Officer Bright then went into the residence with Ms. Alexander who immediately asked if he found a gun on Petitioner. Officer Bright indicated that he had not, and she said “Well, if it's not on him, he's either hid it or it's in his car.” (Id., Doc. No. 19 at 10). Ms. Alexander started searching around the residence and motioned for Officer Bright to follow her into her bedroom. Ms. Alexander immediately noticed a laundry detergent box under her bed and opened the top. A medium sized bag of marijuana was inside the detergent box along with a heavy black nylon bag containing a locked Heckler & Koch firearm. (Id., Doc. No. 19 at 10-11). In the bag with the firearm was dentification belonging to one of Ms. Alexander's roommates, Flight Deck Officer Levi Patterson. (Id., Doc. No. 19 at 36). It was only “[a]fter putting the gun on the bed…” that Officer Bright “[w]ent out on the front porch and … took the defendant into custody.” (Id., Doc. No. 19 at 12).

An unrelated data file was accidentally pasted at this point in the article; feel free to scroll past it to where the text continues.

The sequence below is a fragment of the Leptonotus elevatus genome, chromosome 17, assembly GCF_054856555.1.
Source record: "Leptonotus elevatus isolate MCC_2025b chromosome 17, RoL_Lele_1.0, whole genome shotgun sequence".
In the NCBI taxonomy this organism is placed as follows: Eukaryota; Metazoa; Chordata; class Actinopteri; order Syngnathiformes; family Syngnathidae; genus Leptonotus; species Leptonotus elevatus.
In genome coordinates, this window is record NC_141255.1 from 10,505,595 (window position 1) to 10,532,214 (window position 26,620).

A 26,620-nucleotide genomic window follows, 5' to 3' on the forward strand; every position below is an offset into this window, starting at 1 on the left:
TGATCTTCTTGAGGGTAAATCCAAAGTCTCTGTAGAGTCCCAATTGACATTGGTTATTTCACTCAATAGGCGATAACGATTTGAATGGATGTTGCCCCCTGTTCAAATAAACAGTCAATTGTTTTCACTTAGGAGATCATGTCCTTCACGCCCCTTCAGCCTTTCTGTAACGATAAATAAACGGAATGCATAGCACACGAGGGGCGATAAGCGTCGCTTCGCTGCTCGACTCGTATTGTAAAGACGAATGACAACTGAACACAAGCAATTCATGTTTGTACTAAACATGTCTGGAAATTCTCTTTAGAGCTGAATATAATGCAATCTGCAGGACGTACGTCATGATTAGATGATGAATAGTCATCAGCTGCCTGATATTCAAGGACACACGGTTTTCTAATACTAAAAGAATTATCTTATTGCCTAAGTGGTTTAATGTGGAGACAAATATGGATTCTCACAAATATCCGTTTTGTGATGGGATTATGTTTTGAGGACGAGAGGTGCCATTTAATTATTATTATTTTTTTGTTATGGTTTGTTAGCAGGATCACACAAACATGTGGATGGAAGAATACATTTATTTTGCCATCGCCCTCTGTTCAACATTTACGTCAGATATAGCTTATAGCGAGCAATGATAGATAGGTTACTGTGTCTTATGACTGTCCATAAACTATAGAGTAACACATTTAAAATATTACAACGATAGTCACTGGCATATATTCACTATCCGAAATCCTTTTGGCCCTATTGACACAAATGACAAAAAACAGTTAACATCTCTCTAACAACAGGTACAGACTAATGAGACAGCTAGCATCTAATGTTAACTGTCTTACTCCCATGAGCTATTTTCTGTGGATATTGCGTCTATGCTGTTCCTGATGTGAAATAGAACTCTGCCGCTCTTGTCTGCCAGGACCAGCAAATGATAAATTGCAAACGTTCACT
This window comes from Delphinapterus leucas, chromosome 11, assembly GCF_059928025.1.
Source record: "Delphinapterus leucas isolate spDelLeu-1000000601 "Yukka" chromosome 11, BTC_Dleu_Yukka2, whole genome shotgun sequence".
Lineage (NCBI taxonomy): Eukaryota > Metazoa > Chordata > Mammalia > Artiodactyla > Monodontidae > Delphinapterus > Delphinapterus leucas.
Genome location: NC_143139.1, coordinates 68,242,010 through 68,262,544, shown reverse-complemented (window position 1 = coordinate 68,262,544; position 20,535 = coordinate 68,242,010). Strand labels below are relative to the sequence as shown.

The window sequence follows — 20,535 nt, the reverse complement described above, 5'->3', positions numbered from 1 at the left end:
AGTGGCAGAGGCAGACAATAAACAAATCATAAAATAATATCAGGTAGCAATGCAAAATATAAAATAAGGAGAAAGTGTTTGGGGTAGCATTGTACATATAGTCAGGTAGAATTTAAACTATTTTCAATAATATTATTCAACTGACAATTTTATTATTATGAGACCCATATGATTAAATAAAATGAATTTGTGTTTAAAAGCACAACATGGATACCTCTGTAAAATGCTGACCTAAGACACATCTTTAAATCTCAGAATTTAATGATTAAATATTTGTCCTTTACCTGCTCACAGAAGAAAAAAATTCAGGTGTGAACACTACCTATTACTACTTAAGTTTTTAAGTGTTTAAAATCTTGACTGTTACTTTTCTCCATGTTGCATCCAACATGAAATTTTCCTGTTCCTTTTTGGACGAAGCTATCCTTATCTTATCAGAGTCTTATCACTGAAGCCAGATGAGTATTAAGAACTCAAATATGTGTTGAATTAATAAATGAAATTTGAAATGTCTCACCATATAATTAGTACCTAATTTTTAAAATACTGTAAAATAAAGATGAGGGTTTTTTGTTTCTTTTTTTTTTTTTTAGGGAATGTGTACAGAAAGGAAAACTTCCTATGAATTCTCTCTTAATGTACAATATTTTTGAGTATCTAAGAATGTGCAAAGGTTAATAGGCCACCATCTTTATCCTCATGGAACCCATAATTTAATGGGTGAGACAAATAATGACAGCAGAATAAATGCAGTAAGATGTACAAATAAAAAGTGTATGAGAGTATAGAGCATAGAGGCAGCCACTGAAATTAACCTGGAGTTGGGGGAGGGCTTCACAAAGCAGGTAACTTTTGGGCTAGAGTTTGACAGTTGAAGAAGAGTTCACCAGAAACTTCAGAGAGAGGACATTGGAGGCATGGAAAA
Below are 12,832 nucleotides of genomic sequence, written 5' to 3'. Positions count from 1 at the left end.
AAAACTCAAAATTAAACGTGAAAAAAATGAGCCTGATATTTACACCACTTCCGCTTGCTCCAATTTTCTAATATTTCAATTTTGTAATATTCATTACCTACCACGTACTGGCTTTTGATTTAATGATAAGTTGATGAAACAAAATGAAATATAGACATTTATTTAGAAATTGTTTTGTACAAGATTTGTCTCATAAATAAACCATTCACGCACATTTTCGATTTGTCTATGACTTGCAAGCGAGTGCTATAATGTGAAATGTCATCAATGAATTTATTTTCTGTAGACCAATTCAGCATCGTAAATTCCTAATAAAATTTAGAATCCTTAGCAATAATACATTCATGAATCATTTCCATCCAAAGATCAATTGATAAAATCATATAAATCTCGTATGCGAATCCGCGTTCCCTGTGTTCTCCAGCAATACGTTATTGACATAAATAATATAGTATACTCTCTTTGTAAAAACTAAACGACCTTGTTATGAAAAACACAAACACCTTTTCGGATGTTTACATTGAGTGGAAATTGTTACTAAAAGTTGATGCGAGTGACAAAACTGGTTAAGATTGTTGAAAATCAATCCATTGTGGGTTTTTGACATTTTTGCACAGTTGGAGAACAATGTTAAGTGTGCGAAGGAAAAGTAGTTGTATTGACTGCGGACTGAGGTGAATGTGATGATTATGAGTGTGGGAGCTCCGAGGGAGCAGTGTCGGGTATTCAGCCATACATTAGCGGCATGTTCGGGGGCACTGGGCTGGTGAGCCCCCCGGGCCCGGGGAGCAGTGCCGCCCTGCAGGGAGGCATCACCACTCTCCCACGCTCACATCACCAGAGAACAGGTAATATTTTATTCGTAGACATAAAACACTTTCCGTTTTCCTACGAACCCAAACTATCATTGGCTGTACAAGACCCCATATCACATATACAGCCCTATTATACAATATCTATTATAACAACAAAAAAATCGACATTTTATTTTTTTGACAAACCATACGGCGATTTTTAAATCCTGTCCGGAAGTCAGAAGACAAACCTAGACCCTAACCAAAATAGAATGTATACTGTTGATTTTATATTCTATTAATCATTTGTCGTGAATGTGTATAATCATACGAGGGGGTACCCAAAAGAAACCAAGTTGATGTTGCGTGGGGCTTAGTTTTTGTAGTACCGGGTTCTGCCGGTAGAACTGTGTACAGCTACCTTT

Petitioner was then searched and officers found a large key ring. Officer Bright asked Petitioner whether the gray BMW in front of the residence was his and “[Petitioner] said it was his mother's and that [Officer Bright] could not search it.” (Id., Doc. No. 19 at 12). At that point, a K-9 unit was called. (Id., Doc. No. 19 at 24). The dispatcher located the vehicle's registered owner, Elizabeth Mason, who is Petitioner's mother. (Id., Doc. No. 19 at 25). Officer Klimasewiski went to Mrs. Mason's home to attempt to get consent to search the BMW and Mrs. Mason invited him inside to talk. (Id., Doc. No. 19 at 46). Mrs. Mason made conversation and Officer Klimasewiski explained why he was there. Mrs. Mason did not immediately recall the vehicle and said she does not drive. (Id., Doc. No. 19 at 47). The officer explained that her son might be driving the car and she said “[o]h yeah, ” and that “[s]he remembered one day her son took her to the DMV and had her … register the car in her name.” (Id., Doc. No. 19 at 48). The officer explained that he wanted to search the car. Mrs. Mason agreed and signed a consent form which was introduced into evidence. (Id., Doc. No. 19 at 49-51); (Id., Doc. No. 14-1). This entire conversation took place in front of Mrs. Mason's husband. (Id., Doc. No. 19 at 50). Mrs. Mason behaved rationally the entire time the officer was present, she understood that he was a police officer, and she appeared to understand the nature of her consent. (Id., Doc. No. 19 at 51-52). The officer invited Mrs. Mason to come witness the search but she declined for health reasons, but her husband agreed to come with the officer. (Id., Doc. No. 19 at 53). On cross-examination, Officer Klimasewiski explained that Mrs. Mason was very supportive of the police and explained that “if there was any way to help police officers, she was going to do that” and that one of her sons is a retired police officer. (Id., Doc. No. 19 at 58).